Scary-story season is finally upon us! Some books are magical, others are simply mind-boggling. Either way, if you’re a lover of all books dark and deceptive, look no further than this list of reads with twists and turns you won’t see coming.
Ninth House, by Leigh Bardugo
In her first adult novel, Bardugo casts a vicious spell about the dangers of secret societies and trauma, unrestrained. Her (anti)heroine, Alex, arrives at Yale brimming with the possibility of a second chance after a horrific upbringing and adolescence, the pain of survivorship—including a recent homicide, still unsolved—all over her. There is, of course, a catch: the mysterious financiers of her new education expect Alex to spy on the multiple secret societies across campus. What will happen when Alex finds herself being drawn in past the point of no return—and when she discovers that those secret societies do more than just dabble in magic that can raise the dead? Full of shocking revelations and jaw-dropping descriptions, this is the perfect scary read for an adventurous reader.
Toil and Trouble (A Memoir), Augusten Burroughs
You may recall the memoir Running with Scissors, about Augusten Burroughs’ chaotic upbringing, in which he was abandoned by his mother to be raised by her psychiatrist. But Augusten had more twists up his sleeve to share, including the fact that he is a witch, descended from a long line of people with uncanny abilities. Written in his typical hilarious but poignant style, this story won’t give you nightmares (other than the kind you might discuss in a therapist’s office) but it will shock and surprise you with each passing page.
Middlegame, by Seanan Maguire
A thrilling, sharply-written sci-fi thriller about two people, Roger and Dodger, who meet as children—except, they don’t actually ‘meet’. They communicate through one another’s minds, part of some invisible inexplicable connection the two of them share that no one else can see. But that connection is not invisible, nor inexplicable—it’s scientific, deliberate, and quite diabolical. They aren’t really ‘children’ at all, but pawns in an experiment devised by an alchemist who believes that the secret to true power—and the key to a lost city—relies on Roger and Dodger being kept apart. As Roger and Dodger grow, become determined to meet, and then determine that being close could endanger the entire world, each page brings a new revelation written in perfect, almost alchemical prose.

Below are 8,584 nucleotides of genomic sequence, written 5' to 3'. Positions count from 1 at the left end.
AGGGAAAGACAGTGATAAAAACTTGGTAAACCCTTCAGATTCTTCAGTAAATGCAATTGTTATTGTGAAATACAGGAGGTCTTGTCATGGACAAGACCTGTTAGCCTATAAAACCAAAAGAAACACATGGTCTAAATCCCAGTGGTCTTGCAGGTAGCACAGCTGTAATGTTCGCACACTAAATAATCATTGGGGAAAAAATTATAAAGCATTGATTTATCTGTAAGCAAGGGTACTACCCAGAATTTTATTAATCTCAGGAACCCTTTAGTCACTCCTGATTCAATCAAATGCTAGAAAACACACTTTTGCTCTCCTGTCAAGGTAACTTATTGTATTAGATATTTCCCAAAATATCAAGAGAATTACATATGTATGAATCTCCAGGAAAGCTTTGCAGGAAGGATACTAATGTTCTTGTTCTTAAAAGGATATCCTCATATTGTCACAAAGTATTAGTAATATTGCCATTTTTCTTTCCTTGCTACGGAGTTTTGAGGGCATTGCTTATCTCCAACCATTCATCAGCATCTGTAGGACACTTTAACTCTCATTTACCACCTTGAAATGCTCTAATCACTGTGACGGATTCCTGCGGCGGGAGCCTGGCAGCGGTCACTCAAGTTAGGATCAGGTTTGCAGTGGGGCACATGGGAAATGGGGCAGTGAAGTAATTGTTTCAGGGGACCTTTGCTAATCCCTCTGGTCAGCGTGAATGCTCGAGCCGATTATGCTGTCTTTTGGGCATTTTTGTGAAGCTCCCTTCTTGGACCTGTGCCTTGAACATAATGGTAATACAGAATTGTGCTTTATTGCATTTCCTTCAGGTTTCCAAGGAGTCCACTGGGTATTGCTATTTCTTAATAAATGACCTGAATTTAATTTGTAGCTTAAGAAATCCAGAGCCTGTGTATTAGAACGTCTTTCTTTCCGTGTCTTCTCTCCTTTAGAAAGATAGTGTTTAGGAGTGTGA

The Water Dancer, by Ta Nehisi-Coates
Another paranormal story about powers beyond a character’s control. In this stunning fiction debut from celebrated nonfiction writer Coates, readers will meet Hiram, who is blessed—and cursed—with a power that has saved his life after almost drowning. He has no memory of his mother, who was sold and separated from him. All he knows is that he is going to escape his bondage, and that this power will help him. A sweeping saga that spans the US, describing its original sin of slavery as witnessed through Hiram’s eyes, The Water Dancer is full of shock and suspense, perhaps the most important of which is that we continue to be shocked by the atrocities of slavery, despite hearing them over and over again—making this novel even more essential reading.
Imaginary Friend, by Stephen Chbosky
Might I interest you in a bit of horror for your Halloween? When a single mom and her seven year-old son settle in a small town, the hope is that they can just blend in. Forget about the past: the abusive husband she escaped, and how long they’ve spent on the run. But when the child goes missing, his mother fears the worst. More than merely a shocking plot, Chbosky’s emotional prose threatens to reveal the worst truths about ourselves…but the plot itself is shocking, too, especially when the child returns unharmed—save the imaginary friend inside his head.
Wild Game, by Adrienne Brodeur
Some stories are so shocking, they have to be fictional, right? Not this memoir, about a girl who becomes her mother’s accomplice in keeping secret an affair with her father’s closet friend. The relationships daughters and mothers share can be magical and mysterious, as Adrienne learns through her experiences worshiping and fearing her own mother, Malabar, especially as the affair in which she is a participant reaches a calamitous, shocking crescendo.
After the Flood, by Kassandra Montag
The world is flooding. That’s not just what the science says, that’s what has already happened in this speculative debut thriller in which a woman is reeling from the abduction of her daughter by her own father while their home flooded in Nebraska. It’s seven years later and Myra is still searching for Row, the daughter she lost, all while trying to care for Pearl, the daughter she has left…in a world of water, where society has crumbled beneath the waves. Desperate for hope, Myra will do anything to reunite her family, but will it be worth the violence and betrayal? Seriously, this story has shocker after shocker, and just when you think you know how it will end, the tide turns.
The Chestnut Man, by Soren Sveistrup
Scandinavian thriller fans, meet: the Chestnut Man. In Copenhagen, he is killing seemingly at whim, leaving behind tokens of his villainy in the form of dolls made of matchsticks and chestnuts. When fingerprints are found on one of the dolls, a team of detectives with an axe to grind must team up and find the killer. What you think is a straight procedural murder mystery is full of layers and depth—with a female detective at the helm, and an ending that will almost shock the life out of you.